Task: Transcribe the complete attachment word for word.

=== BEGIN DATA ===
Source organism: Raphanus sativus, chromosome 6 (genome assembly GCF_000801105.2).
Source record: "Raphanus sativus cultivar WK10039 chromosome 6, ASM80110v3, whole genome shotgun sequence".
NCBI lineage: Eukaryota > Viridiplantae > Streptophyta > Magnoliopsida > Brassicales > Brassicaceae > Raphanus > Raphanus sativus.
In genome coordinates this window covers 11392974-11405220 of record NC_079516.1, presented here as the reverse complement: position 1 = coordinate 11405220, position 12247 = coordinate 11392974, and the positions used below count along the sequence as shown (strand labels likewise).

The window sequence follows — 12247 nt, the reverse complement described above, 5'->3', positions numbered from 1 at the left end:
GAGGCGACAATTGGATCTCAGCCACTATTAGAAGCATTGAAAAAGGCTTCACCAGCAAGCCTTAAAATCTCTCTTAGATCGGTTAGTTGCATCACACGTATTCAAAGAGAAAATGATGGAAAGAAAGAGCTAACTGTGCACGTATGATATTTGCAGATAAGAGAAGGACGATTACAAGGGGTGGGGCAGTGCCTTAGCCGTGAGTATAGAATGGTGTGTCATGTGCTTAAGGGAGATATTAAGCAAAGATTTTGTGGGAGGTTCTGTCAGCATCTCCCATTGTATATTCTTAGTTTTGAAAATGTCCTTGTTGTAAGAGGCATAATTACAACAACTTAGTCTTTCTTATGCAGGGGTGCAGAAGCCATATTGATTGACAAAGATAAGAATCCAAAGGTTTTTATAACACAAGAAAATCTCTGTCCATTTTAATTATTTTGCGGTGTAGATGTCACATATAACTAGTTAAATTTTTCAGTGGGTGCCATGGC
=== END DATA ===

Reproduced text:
Source organism: Raphanus sativus, chromosome 6 (genome assembly GCF_000801105.2).
Source record: "Raphanus sativus cultivar WK10039 chromosome 6, ASM80110v3, whole genome shotgun sequence".
NCBI lineage: Eukaryota > Viridiplantae > Streptophyta > Magnoliopsida > Brassicales > Brassicaceae > Raphanus > Raphanus sativus.
In genome coordinates this window covers 11392974-11405220 of record NC_079516.1, presented here as the reverse complement: position 1 = coordinate 11405220, position 12247 = coordinate 11392974, and the positions used below count along the sequence as shown (strand labels likewise).

The window sequence follows — 12247 nt, the reverse complement described above, 5'->3', positions numbered from 1 at the left end:
GAGGCGACAATTGGATCTCAGCCACTATTAGAAGCATTGAAAAAGGCTTCACCAGCAAGCCTTAAAATCTCTCTTAGATCGGTTAGTTGCATCACACGTATTCAAAGAGAAAATGATGGAAAGAAAGAGCTAACTGTGCACGTATGATATTTGCAGATAAGAGAAGGACGATTACAAGGGGTGGGGCAGTGCCTTAGCCGTGAGTATAGAATGGTGTGTCATGTGCTTAAGGGAGATATTAAGCAAAGATTTTGTGGGAGGTTCTGTCAGCATCTCCCATTGTATATTCTTAGTTTTGAAAATGTCCTTGTTGTAAGAGGCATAATTACAACAACTTAGTCTTTCTTATGCAGGGGTGCAGAAGCCATATTGATTGACAAAGATAAGAATCCAAAGGTTTTTATAACACAAGAAAATCTCTGTCCATTTTAATTATTTTGCGGTGTAGATGTCACATATAACTAGTTAAATTTTTCAGTGGGTGCCATGGC